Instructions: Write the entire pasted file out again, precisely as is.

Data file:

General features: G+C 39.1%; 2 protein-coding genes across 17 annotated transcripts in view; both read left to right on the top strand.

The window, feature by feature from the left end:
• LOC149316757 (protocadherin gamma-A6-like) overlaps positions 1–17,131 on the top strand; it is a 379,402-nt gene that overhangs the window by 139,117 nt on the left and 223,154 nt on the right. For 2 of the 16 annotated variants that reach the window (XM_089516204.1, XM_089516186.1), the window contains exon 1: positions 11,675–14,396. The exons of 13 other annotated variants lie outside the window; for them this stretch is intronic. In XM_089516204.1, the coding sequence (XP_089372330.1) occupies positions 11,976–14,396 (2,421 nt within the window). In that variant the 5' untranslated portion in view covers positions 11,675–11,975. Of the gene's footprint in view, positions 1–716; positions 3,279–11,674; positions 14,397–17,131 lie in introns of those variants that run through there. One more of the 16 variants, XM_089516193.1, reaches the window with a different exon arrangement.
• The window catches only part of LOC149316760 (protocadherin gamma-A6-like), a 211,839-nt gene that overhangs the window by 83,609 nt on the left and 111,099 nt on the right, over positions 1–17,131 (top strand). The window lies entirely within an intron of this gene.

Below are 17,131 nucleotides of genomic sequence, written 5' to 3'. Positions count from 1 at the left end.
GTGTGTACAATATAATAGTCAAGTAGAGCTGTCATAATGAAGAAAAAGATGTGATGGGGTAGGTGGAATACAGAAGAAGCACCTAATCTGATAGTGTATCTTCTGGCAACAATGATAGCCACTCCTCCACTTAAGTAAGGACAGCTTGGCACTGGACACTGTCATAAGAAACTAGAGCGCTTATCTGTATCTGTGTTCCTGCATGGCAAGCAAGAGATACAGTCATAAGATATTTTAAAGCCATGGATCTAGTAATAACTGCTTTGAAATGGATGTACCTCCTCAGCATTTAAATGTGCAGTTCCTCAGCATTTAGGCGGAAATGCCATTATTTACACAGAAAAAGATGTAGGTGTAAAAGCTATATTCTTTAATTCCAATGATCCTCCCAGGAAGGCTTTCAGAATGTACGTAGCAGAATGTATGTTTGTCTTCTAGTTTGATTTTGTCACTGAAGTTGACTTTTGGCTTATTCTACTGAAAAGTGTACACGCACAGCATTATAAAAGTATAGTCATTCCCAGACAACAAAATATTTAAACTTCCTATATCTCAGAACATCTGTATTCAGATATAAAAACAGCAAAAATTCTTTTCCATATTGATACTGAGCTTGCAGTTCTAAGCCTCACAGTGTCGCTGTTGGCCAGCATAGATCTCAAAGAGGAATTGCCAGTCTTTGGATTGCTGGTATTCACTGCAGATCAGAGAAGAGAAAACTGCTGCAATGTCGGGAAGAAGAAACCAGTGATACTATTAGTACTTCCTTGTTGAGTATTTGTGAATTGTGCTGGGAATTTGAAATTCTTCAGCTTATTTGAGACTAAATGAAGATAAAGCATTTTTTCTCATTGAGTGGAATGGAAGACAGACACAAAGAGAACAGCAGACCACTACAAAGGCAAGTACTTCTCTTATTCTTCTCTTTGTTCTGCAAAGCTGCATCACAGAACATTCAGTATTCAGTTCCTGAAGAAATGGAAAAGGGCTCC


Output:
General features: G+C 39.1%; 2 protein-coding genes across 17 annotated transcripts in view; both read left to right on the top strand.

The window, feature by feature from the left end:
• LOC149316757 (protocadherin gamma-A6-like) overlaps positions 1–17,131 on the top strand; it is a 379,402-nt gene that overhangs the window by 139,117 nt on the left and 223,154 nt on the right. For 2 of the 16 annotated variants that reach the window (XM_089516204.1, XM_089516186.1), the window contains exon 1: positions 11,675–14,396. The exons of 13 other annotated variants lie outside the window; for them this stretch is intronic. In XM_089516204.1, the coding sequence (XP_089372330.1) occupies positions 11,976–14,396 (2,421 nt within the window). In that variant the 5' untranslated portion in view covers positions 11,675–11,975. Of the gene's footprint in view, positions 1–716; positions 3,279–11,674; positions 14,397–17,131 lie in introns of those variants that run through there. One more of the 16 variants, XM_089516193.1, reaches the window with a different exon arrangement.
• The window catches only part of LOC149316760 (protocadherin gamma-A6-like), a 211,839-nt gene that overhangs the window by 83,609 nt on the left and 111,099 nt on the right, over positions 1–17,131 (top strand). The window lies entirely within an intron of this gene.

Below are 17,131 nucleotides of genomic sequence, written 5' to 3'. Positions count from 1 at the left end.
GTGTGTACAATATAATAGTCAAGTAGAGCTGTCATAATGAAGAAAAAGATGTGATGGGGTAGGTGGAATACAGAAGAAGCACCTAATCTGATAGTGTATCTTCTGGCAACAATGATAGCCACTCCTCCACTTAAGTAAGGACAGCTTGGCACTGGACACTGTCATAAGAAACTAGAGCGCTTATCTGTATCTGTGTTCCTGCATGGCAAGCAAGAGATACAGTCATAAGATATTTTAAAGCCATGGATCTAGTAATAACTGCTTTGAAATGGATGTACCTCCTCAGCATTTAAATGTGCAGTTCCTCAGCATTTAGGCGGAAATGCCATTATTTACACAGAAAAAGATGTAGGTGTAAAAGCTATATTCTTTAATTCCAATGATCCTCCCAGGAAGGCTTTCAGAATGTACGTAGCAGAATGTATGTTTGTCTTCTAGTTTGATTTTGTCACTGAAGTTGACTTTTGGCTTATTCTACTGAAAAGTGTACACGCACAGCATTATAAAAGTATAGTCATTCCCAGACAACAAAATATTTAAACTTCCTATATCTCAGAACATCTGTATTCAGATATAAAAACAGCAAAAATTCTTTTCCATATTGATACTGAGCTTGCAGTTCTAAGCCTCACAGTGTCGCTGTTGGCCAGCATAGATCTCAAAGAGGAATTGCCAGTCTTTGGATTGCTGGTATTCACTGCAGATCAGAGAAGAGAAAACTGCTGCAATGTCGGGAAGAAGAAACCAGTGATACTATTAGTACTTCCTTGTTGAGTATTTGTGAATTGTGCTGGGAATTTGAAATTCTTCAGCTTATTTGAGACTAAATGAAGATAAAGCATTTTTTCTCATTGAGTGGAATGGAAGACAGACACAAAGAGAACAGCAGACCACTACAAAGGCAAGTACTTCTCTTATTCTTCTCTTTGTTCTGCAAAGCTGCATCACAGAACATTCAGTATTCAGTTCCTGAAGAAATGGAAAAGGGCTCC